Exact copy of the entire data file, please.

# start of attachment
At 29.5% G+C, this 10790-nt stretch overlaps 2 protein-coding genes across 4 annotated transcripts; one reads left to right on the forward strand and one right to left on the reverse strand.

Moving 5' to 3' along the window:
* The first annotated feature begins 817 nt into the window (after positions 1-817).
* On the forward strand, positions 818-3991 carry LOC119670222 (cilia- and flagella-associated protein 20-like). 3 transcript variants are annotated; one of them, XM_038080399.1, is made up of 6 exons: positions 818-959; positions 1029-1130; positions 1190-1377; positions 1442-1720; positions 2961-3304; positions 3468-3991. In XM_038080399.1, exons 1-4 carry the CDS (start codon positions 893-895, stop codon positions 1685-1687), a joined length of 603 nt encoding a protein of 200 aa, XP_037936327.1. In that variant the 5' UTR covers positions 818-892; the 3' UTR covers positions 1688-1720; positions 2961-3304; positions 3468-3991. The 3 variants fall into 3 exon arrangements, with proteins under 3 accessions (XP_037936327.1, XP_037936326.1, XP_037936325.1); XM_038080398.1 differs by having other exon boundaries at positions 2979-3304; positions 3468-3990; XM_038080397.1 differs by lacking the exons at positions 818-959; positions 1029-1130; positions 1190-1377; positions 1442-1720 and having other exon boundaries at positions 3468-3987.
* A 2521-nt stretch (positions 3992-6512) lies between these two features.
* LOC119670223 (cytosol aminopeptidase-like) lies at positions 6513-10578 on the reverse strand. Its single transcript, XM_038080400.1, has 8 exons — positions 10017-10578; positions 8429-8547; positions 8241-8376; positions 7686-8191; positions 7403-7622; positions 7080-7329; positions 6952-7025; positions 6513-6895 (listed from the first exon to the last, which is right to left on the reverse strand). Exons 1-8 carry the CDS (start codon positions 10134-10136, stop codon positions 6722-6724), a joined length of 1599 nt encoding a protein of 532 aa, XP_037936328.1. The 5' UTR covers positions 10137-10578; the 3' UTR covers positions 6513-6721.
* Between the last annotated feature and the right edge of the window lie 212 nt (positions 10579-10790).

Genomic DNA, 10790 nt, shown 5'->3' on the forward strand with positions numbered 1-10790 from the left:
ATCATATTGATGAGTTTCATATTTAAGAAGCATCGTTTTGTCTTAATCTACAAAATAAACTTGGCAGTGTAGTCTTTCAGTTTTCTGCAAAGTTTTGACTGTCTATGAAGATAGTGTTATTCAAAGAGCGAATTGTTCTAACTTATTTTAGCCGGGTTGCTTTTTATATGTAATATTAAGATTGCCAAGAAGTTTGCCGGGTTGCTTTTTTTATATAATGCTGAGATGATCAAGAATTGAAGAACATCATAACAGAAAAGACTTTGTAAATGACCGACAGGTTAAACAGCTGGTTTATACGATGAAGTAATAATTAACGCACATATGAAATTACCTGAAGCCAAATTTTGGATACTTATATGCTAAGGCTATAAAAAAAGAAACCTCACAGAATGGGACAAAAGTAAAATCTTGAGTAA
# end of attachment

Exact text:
At 29.5% G+C, this 10790-nt stretch overlaps 2 protein-coding genes across 4 annotated transcripts; one reads left to right on the forward strand and one right to left on the reverse strand.

Moving 5' to 3' along the window:
* The first annotated feature begins 817 nt into the window (after positions 1-817).
* On the forward strand, positions 818-3991 carry LOC119670222 (cilia- and flagella-associated protein 20-like). 3 transcript variants are annotated; one of them, XM_038080399.1, is made up of 6 exons: positions 818-959; positions 1029-1130; positions 1190-1377; positions 1442-1720; positions 2961-3304; positions 3468-3991. In XM_038080399.1, exons 1-4 carry the CDS (start codon positions 893-895, stop codon positions 1685-1687), a joined length of 603 nt encoding a protein of 200 aa, XP_037936327.1. In that variant the 5' UTR covers positions 818-892; the 3' UTR covers positions 1688-1720; positions 2961-3304; positions 3468-3991. The 3 variants fall into 3 exon arrangements, with proteins under 3 accessions (XP_037936327.1, XP_037936326.1, XP_037936325.1); XM_038080398.1 differs by having other exon boundaries at positions 2979-3304; positions 3468-3990; XM_038080397.1 differs by lacking the exons at positions 818-959; positions 1029-1130; positions 1190-1377; positions 1442-1720 and having other exon boundaries at positions 3468-3987.
* A 2521-nt stretch (positions 3992-6512) lies between these two features.
* LOC119670223 (cytosol aminopeptidase-like) lies at positions 6513-10578 on the reverse strand. Its single transcript, XM_038080400.1, has 8 exons — positions 10017-10578; positions 8429-8547; positions 8241-8376; positions 7686-8191; positions 7403-7622; positions 7080-7329; positions 6952-7025; positions 6513-6895 (listed from the first exon to the last, which is right to left on the reverse strand). Exons 1-8 carry the CDS (start codon positions 10134-10136, stop codon positions 6722-6724), a joined length of 1599 nt encoding a protein of 532 aa, XP_037936328.1. The 5' UTR covers positions 10137-10578; the 3' UTR covers positions 6513-6721.
* Between the last annotated feature and the right edge of the window lie 212 nt (positions 10579-10790).

Genomic DNA, 10790 nt, shown 5'->3' on the forward strand with positions numbered 1-10790 from the left:
ATCATATTGATGAGTTTCATATTTAAGAAGCATCGTTTTGTCTTAATCTACAAAATAAACTTGGCAGTGTAGTCTTTCAGTTTTCTGCAAAGTTTTGACTGTCTATGAAGATAGTGTTATTCAAAGAGCGAATTGTTCTAACTTATTTTAGCCGGGTTGCTTTTTATATGTAATATTAAGATTGCCAAGAAGTTTGCCGGGTTGCTTTTTTTATATAATGCTGAGATGATCAAGAATTGAAGAACATCATAACAGAAAAGACTTTGTAAATGACCGACAGGTTAAACAGCTGGTTTATACGATGAAGTAATAATTAACGCACATATGAAATTACCTGAAGCCAAATTTTGGATACTTATATGCTAAGGCTATAAAAAAAGAAACCTCACAGAATGGGACAAAAGTAAAATCTTGAGTAA